Against this backdrop, the polls have been remarkably stable since even before the campaign officially began on March 30, 2012. A majority of voters have consistently expressed support for PRI candidates for the Chamber of Deputies and PRI presidential candidate Enrique Peña Nieto, a former governor of the state of Mexico. Peña Nieto, running in a coalition with the Green Ecological Party (PVEM), has maintained a double-digit lead over his opponents. Roughly 20% of the electorate remains undecided, however, and constitutes a bloc of voters large enough potentially to tip the election toward either Josefina Vázquez Mota, a former Minister of Education standing for the PAN, or Andrés Manuel Lopez Obrador, a former mayor of Mexico City representing a leftist coalition led by the Party of the Democratic Revolution (PRD). Gabriel Quadri, an environmentalist standing for the small National Alliance Party (PANAL) that is aligned with the Mexican teacher’s union, has trailed far behind in the polls.
This report provides an overview of the parties and candidates competing in the Mexican federal elections, with a focus on the presidential contest, followed by a discussion of key issues in the campaign that could have implications for U.S.-Mexican relations. It will be updated. For background information on Mexico and U.S.-Mexican relations, see: CRS Report RL32724, Mexico: Issues for Congress, by Clare Ribando Seelke and CRS Report RL32934, U.S.-Mexico Economic Relations: Trends, Issues, and Implications, by M. Angeles Villarreal.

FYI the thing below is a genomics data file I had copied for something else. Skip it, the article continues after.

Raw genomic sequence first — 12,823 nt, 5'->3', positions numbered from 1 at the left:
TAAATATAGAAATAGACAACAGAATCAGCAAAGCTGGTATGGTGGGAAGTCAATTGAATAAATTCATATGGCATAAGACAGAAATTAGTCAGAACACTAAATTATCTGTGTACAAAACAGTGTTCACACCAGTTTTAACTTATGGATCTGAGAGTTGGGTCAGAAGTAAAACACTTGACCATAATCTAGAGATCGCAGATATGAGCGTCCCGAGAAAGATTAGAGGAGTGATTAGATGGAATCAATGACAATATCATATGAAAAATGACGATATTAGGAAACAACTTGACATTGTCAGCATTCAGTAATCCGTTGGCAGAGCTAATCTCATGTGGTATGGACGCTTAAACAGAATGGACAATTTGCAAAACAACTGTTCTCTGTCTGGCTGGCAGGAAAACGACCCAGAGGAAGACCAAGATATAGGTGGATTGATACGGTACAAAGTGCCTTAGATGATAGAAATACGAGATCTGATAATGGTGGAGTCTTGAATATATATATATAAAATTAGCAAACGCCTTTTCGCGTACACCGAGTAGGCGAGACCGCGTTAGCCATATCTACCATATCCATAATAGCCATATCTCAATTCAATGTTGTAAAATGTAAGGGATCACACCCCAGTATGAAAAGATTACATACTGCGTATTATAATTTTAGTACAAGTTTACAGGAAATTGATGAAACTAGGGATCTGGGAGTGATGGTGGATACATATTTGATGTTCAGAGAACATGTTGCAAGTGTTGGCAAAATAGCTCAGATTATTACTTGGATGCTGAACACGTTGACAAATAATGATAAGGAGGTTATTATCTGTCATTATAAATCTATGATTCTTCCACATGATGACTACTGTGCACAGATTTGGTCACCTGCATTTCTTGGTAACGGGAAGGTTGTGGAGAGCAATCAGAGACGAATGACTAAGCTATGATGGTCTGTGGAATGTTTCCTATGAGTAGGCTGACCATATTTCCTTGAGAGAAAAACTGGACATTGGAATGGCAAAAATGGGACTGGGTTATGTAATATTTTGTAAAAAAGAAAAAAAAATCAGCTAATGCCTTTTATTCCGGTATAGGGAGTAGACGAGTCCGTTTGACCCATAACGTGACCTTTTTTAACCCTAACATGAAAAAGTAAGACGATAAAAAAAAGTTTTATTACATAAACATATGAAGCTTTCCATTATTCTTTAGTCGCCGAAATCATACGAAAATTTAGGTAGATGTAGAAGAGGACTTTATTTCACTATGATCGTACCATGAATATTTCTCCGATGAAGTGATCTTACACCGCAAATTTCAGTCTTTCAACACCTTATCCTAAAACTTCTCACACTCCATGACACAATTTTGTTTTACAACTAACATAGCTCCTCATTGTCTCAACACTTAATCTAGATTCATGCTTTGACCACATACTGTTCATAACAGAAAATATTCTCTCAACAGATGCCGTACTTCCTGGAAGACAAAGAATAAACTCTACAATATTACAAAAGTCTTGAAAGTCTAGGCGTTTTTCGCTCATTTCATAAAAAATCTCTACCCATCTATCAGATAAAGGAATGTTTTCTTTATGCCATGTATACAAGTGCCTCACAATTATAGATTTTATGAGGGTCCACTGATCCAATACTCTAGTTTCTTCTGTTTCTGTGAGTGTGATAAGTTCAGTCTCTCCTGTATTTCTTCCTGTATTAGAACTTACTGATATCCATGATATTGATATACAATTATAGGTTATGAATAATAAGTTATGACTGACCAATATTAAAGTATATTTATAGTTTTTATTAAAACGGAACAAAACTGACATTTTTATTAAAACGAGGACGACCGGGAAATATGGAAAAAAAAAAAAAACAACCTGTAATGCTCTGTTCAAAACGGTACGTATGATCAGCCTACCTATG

An Overview of Court Challenges to Campaign Finance & Disclosure Laws Nationwide
Source: Campaign Legal Center
The rush of litigation challenging campaign finance and disclosure laws continues nationwide in the wake of Citizens United. For your reference, the Campaign Legal Center has updated a summary document of recent cases of interest at the federal, state and municipal level. The summary provides a brief description of pending and recently decided cases, and the Legal Center’s involvement in those cases.